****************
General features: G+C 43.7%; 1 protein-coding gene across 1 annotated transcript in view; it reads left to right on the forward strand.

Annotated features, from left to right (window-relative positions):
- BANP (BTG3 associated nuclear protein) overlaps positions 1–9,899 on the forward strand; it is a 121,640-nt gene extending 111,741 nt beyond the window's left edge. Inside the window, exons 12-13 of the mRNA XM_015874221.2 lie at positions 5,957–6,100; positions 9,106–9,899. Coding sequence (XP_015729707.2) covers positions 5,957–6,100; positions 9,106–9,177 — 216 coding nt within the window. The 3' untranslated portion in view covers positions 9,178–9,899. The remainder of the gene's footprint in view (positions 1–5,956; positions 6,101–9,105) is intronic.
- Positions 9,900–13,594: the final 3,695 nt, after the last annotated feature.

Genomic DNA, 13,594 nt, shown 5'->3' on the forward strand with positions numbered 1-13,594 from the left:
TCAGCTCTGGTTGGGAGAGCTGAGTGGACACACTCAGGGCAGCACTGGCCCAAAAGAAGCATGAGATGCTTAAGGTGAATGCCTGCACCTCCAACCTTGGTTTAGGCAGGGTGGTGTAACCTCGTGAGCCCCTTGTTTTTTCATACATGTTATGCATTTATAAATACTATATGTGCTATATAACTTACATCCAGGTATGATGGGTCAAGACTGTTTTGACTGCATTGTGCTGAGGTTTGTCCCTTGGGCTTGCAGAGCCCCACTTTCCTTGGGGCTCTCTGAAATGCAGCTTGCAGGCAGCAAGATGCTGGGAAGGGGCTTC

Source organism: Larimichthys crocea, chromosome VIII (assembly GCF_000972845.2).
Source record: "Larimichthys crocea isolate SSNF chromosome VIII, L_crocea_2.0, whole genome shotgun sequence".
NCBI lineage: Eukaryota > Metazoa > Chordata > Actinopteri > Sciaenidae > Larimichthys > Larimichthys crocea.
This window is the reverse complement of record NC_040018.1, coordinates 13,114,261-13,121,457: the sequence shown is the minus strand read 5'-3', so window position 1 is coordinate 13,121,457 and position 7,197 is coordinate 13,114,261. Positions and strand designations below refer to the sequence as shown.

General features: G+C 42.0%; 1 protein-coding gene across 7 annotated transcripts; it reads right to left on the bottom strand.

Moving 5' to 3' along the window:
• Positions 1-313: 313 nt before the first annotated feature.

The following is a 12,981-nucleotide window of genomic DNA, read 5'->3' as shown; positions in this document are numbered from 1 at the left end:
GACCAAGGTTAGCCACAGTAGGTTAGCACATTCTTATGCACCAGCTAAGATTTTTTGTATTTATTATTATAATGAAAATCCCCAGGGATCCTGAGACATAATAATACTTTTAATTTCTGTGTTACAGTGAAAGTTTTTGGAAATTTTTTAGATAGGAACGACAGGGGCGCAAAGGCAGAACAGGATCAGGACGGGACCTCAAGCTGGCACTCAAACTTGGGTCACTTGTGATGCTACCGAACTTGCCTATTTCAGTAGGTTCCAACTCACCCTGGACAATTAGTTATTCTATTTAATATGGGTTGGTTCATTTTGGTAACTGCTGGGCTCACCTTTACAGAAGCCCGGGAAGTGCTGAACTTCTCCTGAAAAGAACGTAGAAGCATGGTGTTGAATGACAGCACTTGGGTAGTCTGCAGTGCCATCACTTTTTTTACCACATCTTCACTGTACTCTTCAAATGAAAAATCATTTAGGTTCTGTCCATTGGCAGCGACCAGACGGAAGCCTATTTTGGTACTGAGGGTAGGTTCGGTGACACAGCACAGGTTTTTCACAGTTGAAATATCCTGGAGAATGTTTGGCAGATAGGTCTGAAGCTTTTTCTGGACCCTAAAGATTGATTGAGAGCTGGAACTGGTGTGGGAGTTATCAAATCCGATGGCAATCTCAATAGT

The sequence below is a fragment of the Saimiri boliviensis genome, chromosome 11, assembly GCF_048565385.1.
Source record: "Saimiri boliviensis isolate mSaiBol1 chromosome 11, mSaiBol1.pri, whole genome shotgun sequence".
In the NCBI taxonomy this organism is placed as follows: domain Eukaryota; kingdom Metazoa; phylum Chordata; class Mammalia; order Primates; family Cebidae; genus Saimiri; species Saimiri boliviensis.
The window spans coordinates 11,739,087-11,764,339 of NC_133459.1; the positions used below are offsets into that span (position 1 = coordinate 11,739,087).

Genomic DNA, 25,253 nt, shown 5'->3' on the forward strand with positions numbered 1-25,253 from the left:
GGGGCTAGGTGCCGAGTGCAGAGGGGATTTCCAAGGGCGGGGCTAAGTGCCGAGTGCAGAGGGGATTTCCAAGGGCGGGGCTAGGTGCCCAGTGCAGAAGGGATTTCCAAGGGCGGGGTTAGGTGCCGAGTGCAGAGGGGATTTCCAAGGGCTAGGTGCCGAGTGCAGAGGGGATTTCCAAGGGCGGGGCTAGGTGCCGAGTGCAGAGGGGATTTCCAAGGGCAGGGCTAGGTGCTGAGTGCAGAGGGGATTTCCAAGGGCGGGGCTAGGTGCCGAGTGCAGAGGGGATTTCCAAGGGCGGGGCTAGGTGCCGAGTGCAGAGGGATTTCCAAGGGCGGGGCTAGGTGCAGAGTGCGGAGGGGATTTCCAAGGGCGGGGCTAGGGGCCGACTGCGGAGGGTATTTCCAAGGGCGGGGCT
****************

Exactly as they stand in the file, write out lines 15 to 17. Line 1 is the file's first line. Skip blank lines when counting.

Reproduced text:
GACCAAGGTTAGCCACAGTAGGTTAGCACATTCTTATGCACCAGCTAAGATTTTTTGTATTTATTATTATAATGAAAATCCCCAGGGATCCTGAGACATAATAATACTTTTAATTTCTGTGTTACAGTGAAAGTTTTTGGAAATTTTTTAGATAGGAACGACAGGGGCGCAAAGGCAGAACAGGATCAGGACGGGACCTCAAGCTGGCACTCAAACTTGGGTCACTTGTGATGCTACCGAACTTGCCTATTTCAGTAGGTTCCAACTCACCCTGGACAATTAGTTATTCTATTTAATATGGGTTGGTTCATTTTGGTAACTGCTGGGCTCACCTTTACAGAAGCCCGGGAAGTGCTGAACTTCTCCTGAAAAGAACGTAGAAGCATGGTGTTGAATGACAGCACTTGGGTAGTCTGCAGTGCCATCACTTTTTTTACCACATCTTCACTGTACTCTTCAAATGAAAAATCATTTAGGTTCTGTCCATTGGCAGCGACCAGACGGAAGCCTATTTTGGTACTGAGGGTAGGTTCGGTGACACAGCACAGGTTTTTCACAGTTGAAATATCCTGGAGAATGTTTGGCAGATAGGTCTGAAGCTTTTTCTGGACCCTAAAGATTGATTGAGAGCTGGAACTGGTGTGGGAGTTATCAAATCCGATGGCAATCTCAATAGT

The sequence below is a fragment of the Saimiri boliviensis genome, chromosome 11, assembly GCF_048565385.1.
Source record: "Saimiri boliviensis isolate mSaiBol1 chromosome 11, mSaiBol1.pri, whole genome shotgun sequence".